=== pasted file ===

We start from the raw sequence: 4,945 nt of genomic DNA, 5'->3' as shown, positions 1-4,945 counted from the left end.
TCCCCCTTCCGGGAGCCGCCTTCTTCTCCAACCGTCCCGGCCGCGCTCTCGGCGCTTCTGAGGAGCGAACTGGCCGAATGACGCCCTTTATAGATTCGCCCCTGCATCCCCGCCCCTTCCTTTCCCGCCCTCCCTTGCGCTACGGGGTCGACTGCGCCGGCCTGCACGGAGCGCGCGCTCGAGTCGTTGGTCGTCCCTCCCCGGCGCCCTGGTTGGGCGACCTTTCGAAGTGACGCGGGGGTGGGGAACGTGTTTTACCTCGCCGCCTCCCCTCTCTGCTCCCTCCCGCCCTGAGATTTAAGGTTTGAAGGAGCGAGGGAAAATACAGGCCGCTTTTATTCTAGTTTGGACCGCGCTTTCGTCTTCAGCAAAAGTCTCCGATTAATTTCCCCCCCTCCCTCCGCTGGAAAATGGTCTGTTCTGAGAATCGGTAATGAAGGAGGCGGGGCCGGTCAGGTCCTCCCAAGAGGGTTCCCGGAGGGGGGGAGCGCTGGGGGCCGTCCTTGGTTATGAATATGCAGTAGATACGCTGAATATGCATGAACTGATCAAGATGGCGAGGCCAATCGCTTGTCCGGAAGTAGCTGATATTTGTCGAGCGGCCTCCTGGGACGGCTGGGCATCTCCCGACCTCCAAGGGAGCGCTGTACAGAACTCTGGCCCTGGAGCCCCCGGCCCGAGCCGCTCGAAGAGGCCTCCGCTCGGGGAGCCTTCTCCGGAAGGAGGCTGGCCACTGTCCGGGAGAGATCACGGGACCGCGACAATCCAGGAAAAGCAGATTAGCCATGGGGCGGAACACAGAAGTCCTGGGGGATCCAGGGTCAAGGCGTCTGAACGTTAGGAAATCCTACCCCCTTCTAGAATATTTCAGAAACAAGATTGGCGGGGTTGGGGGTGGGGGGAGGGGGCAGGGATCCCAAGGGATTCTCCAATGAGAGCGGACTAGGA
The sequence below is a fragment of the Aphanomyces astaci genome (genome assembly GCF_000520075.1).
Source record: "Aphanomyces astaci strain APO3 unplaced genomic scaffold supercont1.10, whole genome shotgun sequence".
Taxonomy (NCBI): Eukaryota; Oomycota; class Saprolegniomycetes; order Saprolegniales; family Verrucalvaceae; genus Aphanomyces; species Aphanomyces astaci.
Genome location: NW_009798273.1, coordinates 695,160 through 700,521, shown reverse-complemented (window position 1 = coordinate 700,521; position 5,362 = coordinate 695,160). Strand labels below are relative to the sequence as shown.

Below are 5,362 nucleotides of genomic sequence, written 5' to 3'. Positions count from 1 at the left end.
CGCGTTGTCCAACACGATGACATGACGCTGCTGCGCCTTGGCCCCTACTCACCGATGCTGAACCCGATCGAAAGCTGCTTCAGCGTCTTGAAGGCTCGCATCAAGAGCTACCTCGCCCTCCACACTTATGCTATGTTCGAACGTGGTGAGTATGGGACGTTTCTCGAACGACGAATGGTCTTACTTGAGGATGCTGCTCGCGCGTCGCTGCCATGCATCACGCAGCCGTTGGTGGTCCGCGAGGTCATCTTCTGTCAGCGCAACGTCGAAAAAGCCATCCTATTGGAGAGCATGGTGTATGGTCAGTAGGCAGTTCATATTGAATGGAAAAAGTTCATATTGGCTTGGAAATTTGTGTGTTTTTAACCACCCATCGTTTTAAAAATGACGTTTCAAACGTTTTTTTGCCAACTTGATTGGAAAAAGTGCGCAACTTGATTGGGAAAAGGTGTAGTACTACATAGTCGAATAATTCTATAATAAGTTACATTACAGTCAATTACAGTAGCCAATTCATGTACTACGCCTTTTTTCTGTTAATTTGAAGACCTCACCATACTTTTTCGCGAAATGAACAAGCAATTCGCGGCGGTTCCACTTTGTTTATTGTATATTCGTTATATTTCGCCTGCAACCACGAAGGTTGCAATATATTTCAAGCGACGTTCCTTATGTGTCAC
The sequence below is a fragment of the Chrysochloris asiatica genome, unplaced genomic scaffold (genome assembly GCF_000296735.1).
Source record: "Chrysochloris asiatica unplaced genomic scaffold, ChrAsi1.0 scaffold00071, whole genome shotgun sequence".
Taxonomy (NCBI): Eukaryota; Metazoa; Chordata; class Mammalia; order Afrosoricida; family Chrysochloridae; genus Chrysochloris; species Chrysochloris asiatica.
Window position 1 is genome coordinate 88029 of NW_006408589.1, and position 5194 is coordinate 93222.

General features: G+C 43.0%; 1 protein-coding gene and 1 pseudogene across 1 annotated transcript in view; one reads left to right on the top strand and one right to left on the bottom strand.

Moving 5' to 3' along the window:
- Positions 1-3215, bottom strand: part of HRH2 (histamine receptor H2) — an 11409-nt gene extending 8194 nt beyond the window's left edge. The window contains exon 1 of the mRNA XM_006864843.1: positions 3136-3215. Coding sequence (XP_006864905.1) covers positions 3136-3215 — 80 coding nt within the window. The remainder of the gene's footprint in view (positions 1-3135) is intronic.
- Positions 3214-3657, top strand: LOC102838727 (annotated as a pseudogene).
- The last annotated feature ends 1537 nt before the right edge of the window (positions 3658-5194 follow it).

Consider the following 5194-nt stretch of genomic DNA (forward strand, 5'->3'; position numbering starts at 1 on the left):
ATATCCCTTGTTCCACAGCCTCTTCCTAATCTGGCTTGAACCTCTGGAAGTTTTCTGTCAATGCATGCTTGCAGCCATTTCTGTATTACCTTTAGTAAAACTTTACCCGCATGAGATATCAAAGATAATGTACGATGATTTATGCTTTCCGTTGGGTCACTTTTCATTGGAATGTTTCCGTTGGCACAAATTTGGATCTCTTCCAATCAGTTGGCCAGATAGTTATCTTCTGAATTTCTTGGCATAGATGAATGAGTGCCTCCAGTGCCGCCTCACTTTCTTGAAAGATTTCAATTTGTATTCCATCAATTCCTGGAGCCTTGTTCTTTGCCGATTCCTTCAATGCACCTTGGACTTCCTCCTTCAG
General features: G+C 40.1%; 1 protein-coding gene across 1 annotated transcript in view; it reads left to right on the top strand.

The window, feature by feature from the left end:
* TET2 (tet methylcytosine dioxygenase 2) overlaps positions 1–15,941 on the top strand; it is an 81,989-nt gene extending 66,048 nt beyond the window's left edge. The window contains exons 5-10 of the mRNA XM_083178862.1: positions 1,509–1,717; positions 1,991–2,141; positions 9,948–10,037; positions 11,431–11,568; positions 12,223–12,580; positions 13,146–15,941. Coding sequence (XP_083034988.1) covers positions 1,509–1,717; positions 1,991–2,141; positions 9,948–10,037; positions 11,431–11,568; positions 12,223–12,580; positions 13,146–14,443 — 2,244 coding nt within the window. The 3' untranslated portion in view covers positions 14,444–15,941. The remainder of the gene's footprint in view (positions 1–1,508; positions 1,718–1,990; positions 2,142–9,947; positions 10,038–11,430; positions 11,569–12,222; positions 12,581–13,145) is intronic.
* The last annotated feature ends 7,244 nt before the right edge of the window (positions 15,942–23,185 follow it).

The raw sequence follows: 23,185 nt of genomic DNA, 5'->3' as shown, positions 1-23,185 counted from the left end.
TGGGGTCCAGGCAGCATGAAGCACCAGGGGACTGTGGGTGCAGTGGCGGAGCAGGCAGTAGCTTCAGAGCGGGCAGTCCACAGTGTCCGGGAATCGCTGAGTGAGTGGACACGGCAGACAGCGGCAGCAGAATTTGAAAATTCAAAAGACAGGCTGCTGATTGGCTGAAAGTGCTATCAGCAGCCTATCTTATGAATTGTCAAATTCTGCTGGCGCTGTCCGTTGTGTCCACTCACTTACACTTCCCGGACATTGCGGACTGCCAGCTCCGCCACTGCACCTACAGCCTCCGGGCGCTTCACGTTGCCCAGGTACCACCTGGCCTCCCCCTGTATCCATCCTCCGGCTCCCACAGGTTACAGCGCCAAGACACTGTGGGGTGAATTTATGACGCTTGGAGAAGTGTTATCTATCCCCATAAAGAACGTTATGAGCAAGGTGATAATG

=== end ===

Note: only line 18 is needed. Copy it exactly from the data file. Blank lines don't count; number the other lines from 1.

Consider the following 5194-nt stretch of genomic DNA (forward strand, 5'->3'; position numbering starts at 1 on the left):